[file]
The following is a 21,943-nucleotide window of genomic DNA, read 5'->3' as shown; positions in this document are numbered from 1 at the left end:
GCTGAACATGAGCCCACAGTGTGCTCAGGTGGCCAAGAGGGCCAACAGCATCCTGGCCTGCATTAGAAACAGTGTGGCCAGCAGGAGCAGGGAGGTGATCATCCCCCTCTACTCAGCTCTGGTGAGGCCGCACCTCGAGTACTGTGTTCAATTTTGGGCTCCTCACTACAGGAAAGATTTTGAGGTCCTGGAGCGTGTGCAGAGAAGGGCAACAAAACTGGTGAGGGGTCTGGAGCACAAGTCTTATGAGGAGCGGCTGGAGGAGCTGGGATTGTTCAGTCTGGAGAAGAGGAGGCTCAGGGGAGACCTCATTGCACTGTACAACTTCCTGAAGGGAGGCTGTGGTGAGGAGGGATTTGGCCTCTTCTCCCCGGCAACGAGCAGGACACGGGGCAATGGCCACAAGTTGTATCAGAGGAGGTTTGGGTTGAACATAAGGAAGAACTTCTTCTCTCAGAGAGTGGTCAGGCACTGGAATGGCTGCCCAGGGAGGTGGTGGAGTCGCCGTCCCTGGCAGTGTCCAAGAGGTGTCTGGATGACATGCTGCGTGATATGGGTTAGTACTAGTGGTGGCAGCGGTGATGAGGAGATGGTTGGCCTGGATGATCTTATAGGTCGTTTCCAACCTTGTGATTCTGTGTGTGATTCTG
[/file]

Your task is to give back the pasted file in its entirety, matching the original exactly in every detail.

The following is a 21,943-nucleotide window of genomic DNA, read 5'->3' as shown; positions in this document are numbered from 1 at the left end:
GCTGAACATGAGCCCACAGTGTGCTCAGGTGGCCAAGAGGGCCAACAGCATCCTGGCCTGCATTAGAAACAGTGTGGCCAGCAGGAGCAGGGAGGTGATCATCCCCCTCTACTCAGCTCTGGTGAGGCCGCACCTCGAGTACTGTGTTCAATTTTGGGCTCCTCACTACAGGAAAGATTTTGAGGTCCTGGAGCGTGTGCAGAGAAGGGCAACAAAACTGGTGAGGGGTCTGGAGCACAAGTCTTATGAGGAGCGGCTGGAGGAGCTGGGATTGTTCAGTCTGGAGAAGAGGAGGCTCAGGGGAGACCTCATTGCACTGTACAACTTCCTGAAGGGAGGCTGTGGTGAGGAGGGATTTGGCCTCTTCTCCCCGGCAACGAGCAGGACACGGGGCAATGGCCACAAGTTGTATCAGAGGAGGTTTGGGTTGAACATAAGGAAGAACTTCTTCTCTCAGAGAGTGGTCAGGCACTGGAATGGCTGCCCAGGGAGGTGGTGGAGTCGCCGTCCCTGGCAGTGTCCAAGAGGTGTCTGGATGACATGCTGCGTGATATGGGTTAGTACTAGTGGTGGCAGCGGTGATGAGGAGATGGTTGGCCTGGATGATCTTATAGGTCGTTTCCAACCTTGTGATTCTGTGTGTGATTCTG